Scientific ideas and hypotheses are all very well, but to make a scientific theory we must either sail the Ship to the rocky shores of empirical reality or (preferably) begin our journey here. This is where we discover how nature actually appears, as revealed in the rather brutal, hard facts of observational and experimental data. We can then sail the Ship back and forth as often as we need in order to strengthen the relationships between the representation afforded by our theory and the empirical facts.
Within this Sea I have charted two grave dangers. The rock shoal of Scylla lies close to the shores of empirical reality. It is a rather empty instrumentalism, perfectly empirically adequate but devoid of any real physical insight and understanding. Charybdis lies close to the beaches of metaphysical ‘reality’. It is a whirlpool of wild, unconstrained metaphysical nonsense. The challenge to theorists is to discover safe passage across the Sea of Representation. In A Game of Theories I want to explain why this has proven so darn difficult, and why I have a very bad feeling about it.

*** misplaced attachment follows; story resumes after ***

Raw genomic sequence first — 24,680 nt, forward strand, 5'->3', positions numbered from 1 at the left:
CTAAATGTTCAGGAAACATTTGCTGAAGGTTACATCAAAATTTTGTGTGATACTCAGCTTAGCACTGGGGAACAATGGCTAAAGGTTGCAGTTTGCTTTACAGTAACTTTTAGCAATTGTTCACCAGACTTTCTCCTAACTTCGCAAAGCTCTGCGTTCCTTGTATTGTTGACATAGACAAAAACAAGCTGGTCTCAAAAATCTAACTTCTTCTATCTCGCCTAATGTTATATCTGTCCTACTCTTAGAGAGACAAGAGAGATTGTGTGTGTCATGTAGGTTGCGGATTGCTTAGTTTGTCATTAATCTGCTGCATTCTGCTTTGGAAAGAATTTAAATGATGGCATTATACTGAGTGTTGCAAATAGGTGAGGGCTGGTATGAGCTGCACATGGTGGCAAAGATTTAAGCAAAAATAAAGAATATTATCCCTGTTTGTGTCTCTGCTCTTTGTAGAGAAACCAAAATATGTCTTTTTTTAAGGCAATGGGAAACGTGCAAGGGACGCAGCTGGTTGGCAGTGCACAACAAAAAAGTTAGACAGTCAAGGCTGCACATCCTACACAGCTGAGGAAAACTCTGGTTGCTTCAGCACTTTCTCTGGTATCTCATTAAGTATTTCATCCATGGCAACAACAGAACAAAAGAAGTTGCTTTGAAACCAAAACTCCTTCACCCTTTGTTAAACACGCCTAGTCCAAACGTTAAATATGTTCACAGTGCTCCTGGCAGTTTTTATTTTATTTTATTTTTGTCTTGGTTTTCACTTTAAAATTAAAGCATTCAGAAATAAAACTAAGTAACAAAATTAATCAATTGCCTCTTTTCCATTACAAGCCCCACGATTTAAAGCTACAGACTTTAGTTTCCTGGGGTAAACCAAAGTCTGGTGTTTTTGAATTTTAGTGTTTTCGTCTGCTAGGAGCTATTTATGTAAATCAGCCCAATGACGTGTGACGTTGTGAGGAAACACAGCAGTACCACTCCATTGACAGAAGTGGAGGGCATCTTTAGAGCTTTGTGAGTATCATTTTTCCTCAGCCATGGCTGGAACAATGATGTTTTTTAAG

So, welcome. You’re here because you want answers. Please take a seat and make yourself comfortable, and I’ll go and put the kettle on.
Part I: The Rules of the Game
1 Just What is This Thing Called ‘Reality’, Anyway? Metaphysical Preconceptions and Empirical Reality
2 Setting Sail on the Sea of Representation How Scientific Theories Work (and Sometimes Don’t)
3 The Complete Guide to Quantum Mechanics (Abridged) Everything You’ve Ever Wanted to Know, With FAQs
4 When Einstein Came Down to Breakfast Because You Can’t Write a Book About Quantum Mechanics Without a Chapter on the Bohr-Einstein Debate